In the spring of 1940, a young Jewish scholar disembarked in New York, and was deeply affected by what he saw- a black shoeshine. What was so shocking? Rabbi Abraham Joshua Heschel came to the United States as a refugee fleeing Hitler. His mother and his sister were imprisoned in the Warsaw Ghetto , eventually perishing in the Holocaust. The worlds he knew were completely destroyed by racism. It is no cliché that for Heschel, America represented a new hope. One of the first things that he saw in his new home was a black man relegated to the demeaning job of kneeling to polish shoes. It was a painful reminder than one could not flee racism. It had to be eradicated. This one incident, though, is unlikely to have created Heschel’s lifelong commitment to the civil rights movement. While teaching at the Hebrew Union College in Cincinnati, Heschel befriended Larry D. Harris, the head-waiter, a proud deacon in a black church. This is how he learned of the realities of segregation, and his commitment to eradicating that evil would eventually lead to Selma. In light of the Charleston shooting, it is worth reading Heschel’s powerful 1963 denunciation of racism and the treatment of African Americans. What happened in Charleston is not about whiteness, blackness, or even privilege. These are manifestations of the root issue, a refusal to see each other as members of the same family, a refusal that can open a Pandora’s box of hatred, oppression, and murder. Sadly, Heschel’s words have not lost their relevance.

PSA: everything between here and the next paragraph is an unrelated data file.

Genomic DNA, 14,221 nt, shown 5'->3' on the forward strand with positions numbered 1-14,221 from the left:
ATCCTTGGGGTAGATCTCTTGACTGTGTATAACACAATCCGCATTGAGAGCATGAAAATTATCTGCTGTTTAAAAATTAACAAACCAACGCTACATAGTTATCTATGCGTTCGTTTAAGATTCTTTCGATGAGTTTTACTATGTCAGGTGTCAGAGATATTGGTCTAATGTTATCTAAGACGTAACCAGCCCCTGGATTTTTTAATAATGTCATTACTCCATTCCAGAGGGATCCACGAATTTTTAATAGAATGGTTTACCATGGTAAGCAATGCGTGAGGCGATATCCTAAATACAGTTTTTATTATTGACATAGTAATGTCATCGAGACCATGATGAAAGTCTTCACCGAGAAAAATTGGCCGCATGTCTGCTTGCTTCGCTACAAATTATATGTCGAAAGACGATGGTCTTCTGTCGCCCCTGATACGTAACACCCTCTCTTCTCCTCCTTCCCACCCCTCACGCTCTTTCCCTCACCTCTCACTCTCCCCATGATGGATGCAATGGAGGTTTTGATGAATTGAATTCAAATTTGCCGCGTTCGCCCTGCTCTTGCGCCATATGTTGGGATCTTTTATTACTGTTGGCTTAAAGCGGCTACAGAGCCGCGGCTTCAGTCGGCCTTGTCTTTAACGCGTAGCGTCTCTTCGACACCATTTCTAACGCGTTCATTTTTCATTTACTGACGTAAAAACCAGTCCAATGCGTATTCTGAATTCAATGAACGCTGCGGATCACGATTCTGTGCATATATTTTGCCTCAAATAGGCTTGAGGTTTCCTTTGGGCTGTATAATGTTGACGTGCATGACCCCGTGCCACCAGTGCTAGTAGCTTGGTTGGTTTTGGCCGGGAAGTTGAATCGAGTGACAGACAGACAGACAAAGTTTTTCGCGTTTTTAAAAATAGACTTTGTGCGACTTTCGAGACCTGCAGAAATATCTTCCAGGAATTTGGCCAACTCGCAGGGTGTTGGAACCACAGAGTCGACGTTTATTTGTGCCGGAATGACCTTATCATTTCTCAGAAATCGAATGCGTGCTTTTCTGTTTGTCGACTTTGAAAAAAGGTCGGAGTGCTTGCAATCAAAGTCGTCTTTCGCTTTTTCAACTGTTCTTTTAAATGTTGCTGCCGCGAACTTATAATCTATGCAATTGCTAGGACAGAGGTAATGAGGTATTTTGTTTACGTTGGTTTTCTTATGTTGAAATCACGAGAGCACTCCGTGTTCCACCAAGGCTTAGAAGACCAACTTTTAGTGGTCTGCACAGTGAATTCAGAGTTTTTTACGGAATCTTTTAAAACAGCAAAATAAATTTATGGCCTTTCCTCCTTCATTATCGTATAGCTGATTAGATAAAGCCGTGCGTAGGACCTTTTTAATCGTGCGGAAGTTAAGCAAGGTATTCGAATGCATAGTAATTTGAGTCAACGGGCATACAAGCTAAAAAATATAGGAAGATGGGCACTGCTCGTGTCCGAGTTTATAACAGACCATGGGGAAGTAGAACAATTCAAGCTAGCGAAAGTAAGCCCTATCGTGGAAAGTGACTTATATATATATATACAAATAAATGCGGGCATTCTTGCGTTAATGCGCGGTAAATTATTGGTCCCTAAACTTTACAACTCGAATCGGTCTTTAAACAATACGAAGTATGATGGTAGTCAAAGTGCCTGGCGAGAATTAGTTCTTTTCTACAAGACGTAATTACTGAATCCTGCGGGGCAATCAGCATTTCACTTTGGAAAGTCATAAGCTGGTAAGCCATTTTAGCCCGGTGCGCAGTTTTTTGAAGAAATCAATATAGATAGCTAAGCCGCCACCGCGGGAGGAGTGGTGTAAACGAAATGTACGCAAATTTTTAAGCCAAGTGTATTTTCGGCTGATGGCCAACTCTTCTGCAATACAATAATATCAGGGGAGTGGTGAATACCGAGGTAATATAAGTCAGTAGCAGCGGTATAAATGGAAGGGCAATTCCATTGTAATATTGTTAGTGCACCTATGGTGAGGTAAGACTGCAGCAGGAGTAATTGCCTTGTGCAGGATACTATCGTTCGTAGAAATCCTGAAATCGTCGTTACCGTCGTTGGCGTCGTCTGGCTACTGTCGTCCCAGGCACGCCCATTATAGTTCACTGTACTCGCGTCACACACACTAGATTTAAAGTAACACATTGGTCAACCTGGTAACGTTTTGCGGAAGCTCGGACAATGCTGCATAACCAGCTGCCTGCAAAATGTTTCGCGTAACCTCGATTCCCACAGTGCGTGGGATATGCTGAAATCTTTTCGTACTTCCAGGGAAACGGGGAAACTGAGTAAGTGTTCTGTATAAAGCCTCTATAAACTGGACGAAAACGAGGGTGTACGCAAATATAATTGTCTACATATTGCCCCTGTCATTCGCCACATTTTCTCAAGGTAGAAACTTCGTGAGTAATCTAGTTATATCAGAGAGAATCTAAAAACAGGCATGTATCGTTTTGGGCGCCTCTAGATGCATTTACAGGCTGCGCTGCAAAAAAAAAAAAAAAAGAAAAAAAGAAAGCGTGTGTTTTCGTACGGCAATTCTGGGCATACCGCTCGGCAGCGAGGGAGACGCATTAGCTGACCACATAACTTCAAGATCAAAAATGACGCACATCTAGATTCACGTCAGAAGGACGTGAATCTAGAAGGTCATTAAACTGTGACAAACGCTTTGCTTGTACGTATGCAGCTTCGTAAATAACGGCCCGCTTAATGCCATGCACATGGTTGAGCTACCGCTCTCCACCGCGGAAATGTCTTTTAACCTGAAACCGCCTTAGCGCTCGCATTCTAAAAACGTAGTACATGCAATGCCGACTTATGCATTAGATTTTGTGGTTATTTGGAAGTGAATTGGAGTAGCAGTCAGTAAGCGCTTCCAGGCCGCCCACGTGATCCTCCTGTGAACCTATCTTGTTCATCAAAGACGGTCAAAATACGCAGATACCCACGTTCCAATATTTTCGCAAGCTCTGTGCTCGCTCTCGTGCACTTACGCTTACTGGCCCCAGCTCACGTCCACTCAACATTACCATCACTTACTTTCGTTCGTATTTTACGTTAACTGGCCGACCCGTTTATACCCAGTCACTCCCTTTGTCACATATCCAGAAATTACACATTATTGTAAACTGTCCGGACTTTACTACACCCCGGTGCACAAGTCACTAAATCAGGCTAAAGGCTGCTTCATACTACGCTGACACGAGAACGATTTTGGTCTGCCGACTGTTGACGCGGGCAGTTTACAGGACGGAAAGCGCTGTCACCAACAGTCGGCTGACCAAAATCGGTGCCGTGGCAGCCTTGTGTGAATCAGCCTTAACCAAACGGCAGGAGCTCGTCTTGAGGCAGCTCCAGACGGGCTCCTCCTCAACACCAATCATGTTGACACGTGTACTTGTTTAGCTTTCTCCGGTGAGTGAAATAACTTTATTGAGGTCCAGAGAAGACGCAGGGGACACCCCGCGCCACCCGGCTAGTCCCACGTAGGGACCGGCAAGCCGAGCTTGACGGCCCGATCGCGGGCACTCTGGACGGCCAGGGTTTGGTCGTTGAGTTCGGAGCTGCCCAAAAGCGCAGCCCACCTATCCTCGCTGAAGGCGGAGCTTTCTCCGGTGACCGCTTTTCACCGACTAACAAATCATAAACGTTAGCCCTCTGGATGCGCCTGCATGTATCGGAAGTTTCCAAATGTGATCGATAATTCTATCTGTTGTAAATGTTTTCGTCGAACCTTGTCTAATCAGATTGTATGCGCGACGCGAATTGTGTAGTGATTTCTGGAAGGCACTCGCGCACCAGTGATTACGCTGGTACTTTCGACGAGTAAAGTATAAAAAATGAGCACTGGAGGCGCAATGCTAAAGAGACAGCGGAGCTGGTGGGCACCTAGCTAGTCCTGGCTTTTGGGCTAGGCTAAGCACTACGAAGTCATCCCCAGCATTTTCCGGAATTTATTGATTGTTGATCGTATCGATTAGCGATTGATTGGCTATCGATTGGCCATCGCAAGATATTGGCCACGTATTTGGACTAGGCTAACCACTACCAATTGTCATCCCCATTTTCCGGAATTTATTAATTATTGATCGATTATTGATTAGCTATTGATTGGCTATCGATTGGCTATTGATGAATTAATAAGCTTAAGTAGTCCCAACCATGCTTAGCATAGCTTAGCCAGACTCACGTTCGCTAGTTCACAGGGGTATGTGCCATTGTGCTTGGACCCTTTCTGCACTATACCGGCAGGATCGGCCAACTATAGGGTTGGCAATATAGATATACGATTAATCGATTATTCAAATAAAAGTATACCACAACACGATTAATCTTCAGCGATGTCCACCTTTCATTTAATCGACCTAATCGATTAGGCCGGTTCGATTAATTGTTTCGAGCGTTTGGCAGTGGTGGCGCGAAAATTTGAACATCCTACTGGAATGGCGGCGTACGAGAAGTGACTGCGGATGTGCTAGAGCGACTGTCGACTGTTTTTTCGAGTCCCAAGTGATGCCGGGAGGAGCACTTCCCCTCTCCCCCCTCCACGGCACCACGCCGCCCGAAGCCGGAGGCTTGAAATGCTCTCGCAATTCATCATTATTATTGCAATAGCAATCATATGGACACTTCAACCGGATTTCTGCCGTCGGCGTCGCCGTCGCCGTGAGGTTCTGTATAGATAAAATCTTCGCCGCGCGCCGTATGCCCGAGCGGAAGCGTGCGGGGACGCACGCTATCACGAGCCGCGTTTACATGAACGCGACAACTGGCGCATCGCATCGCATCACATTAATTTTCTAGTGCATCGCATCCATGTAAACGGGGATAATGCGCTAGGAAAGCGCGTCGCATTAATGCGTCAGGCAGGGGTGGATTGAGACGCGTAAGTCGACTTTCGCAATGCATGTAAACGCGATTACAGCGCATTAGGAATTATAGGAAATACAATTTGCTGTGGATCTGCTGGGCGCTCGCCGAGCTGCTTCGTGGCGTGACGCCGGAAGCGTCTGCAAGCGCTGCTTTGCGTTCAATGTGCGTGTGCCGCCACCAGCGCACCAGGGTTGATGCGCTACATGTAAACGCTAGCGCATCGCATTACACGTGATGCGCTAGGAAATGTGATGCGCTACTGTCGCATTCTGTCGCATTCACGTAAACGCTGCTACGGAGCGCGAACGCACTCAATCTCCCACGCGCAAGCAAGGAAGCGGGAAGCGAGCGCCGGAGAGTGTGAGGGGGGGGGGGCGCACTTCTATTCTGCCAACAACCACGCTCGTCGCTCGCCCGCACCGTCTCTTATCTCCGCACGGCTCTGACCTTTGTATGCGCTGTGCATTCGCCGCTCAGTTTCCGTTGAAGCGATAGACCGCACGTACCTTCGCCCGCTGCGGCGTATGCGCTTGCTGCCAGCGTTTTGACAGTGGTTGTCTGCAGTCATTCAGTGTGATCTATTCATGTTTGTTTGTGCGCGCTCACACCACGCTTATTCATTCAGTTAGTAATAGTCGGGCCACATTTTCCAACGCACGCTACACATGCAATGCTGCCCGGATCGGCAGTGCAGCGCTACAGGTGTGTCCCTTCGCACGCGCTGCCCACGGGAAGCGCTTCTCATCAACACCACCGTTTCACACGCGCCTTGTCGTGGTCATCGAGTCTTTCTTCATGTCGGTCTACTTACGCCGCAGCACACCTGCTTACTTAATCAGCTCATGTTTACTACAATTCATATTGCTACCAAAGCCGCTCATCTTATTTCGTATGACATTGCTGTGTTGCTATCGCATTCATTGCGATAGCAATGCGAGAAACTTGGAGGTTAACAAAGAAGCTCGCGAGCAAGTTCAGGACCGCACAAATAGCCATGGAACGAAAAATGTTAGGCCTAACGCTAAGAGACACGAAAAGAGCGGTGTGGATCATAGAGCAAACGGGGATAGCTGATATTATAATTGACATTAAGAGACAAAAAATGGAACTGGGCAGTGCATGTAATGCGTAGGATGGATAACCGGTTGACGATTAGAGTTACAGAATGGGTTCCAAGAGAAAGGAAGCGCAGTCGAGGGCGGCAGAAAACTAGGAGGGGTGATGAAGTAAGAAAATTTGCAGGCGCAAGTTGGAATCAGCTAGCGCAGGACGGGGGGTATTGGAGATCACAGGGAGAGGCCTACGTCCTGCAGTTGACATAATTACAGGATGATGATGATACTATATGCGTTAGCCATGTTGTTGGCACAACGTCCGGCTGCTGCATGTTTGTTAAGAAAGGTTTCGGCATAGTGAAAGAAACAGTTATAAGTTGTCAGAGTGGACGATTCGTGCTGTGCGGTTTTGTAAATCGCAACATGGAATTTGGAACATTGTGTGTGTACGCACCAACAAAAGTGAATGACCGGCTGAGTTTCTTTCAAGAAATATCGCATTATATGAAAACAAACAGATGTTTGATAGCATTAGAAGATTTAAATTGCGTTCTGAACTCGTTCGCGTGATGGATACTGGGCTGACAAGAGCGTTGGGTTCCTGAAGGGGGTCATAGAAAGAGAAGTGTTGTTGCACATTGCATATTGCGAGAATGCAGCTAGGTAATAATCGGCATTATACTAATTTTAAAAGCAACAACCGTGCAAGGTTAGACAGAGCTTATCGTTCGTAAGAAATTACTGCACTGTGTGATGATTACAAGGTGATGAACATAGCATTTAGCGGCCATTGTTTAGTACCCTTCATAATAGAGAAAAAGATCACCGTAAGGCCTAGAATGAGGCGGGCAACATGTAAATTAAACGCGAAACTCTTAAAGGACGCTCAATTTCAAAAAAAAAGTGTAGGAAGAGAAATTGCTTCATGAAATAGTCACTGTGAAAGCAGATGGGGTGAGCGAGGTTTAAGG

Religion and race. How can the two be uttered together? To act in the spirit of religion is to unite what lies apart, to remember that humanity as a whole is God’s beloved child. To act in the spirit of race is to sunder, to slash, to dismember the flesh of living humanity. Is this the way to honor a father: to torture his child? How can we hear the word “race” and feel no self reproach? Race as a normative legal or political concept is capable of expanding to formidable dimensions. A mere thought, it extends to become a way of thinking, a highway of insolence, as well as a standard of values, overriding truth, justice, beauty. As a standard of values and behavior, race operates as a comprehensive doctrine, as racism. And racism is worse than idolatry. Racism is satanism, unmitigated evil. Few of us seem to realize how insidious, how radical, how universal an evil racism is. Few of us realize that racism is man’s gravest threat to man, the maximum of hatred for a minimum of reason, the maximum of cruelty for a minimum of thinking.